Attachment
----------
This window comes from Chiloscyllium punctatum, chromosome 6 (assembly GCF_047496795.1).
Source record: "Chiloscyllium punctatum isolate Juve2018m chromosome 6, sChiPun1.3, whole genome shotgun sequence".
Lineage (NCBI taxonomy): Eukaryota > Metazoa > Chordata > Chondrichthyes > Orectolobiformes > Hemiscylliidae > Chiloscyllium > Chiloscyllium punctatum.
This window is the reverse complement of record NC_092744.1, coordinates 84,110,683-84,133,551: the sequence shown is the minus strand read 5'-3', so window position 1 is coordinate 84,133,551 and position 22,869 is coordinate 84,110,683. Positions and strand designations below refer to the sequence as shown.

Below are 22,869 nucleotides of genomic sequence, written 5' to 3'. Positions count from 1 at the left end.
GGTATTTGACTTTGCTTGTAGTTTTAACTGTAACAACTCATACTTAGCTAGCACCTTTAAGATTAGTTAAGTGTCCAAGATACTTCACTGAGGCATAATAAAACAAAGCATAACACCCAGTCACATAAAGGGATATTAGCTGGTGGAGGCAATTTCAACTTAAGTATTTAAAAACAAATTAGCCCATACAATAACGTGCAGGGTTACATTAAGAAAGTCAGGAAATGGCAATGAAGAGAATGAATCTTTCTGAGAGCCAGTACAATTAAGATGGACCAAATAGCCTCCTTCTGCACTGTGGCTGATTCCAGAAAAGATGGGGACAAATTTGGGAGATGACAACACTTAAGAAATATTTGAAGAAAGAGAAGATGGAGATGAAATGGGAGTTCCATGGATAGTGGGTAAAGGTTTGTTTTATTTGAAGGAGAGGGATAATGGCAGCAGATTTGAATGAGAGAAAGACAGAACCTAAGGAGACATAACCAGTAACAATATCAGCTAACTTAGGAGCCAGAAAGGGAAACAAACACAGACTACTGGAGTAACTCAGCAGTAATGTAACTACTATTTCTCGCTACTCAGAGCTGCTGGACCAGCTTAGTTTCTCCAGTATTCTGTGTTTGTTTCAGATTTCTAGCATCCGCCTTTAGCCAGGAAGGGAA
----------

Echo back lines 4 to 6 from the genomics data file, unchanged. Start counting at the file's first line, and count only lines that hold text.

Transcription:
This window is the reverse complement of record NC_092744.1, coordinates 84,110,683-84,133,551: the sequence shown is the minus strand read 5'-3', so window position 1 is coordinate 84,133,551 and position 22,869 is coordinate 84,110,683. Positions and strand designations below refer to the sequence as shown.

Below are 22,869 nucleotides of genomic sequence, written 5' to 3'. Positions count from 1 at the left end.
GGTATTTGACTTTGCTTGTAGTTTTAACTGTAACAACTCATACTTAGCTAGCACCTTTAAGATTAGTTAAGTGTCCAAGATACTTCACTGAGGCATAATAAAACAAAGCATAACACCCAGTCACATAAAGGGATATTAGCTGGTGGAGGCAATTTCAACTTAAGTATTTAAAAACAAATTAGCCCATACAATAACGTGCAGGGTTACATTAAGAAAGTCAGGAAATGGCAATGAAGAGAATGAATCTTTCTGAGAGCCAGTACAATTAAGATGGACCAAATAGCCTCCTTCTGCACTGTGGCTGATTCCAGAAAAGATGGGGACAAATTTGGGAGATGACAACACTTAAGAAATATTTGAAGAAAGAGAAGATGGAGATGAAATGGGAGTTCCATGGATAGTGGGTAAAGGTTTGTTTTATTTGAAGGAGAGGGATAATGGCAGCAGATTTGAATGAGAGAAAGACAGAACCTAAGGAGACATAACCAGTAACAATATCAGCTAACTTAGGAGCCAGAAAGGGAAACAAACACAGACTACTGGAGTAACTCAGCAGTAATGTAACTACTATTTCTCGCTACTCAGAGCTGCTGGACCAGCTTAGTTTCTCCAGTATTCTGTGTTTGTTTCAGATTTCTAGCATCCGCCTTTAGCCAGGAAGGGAA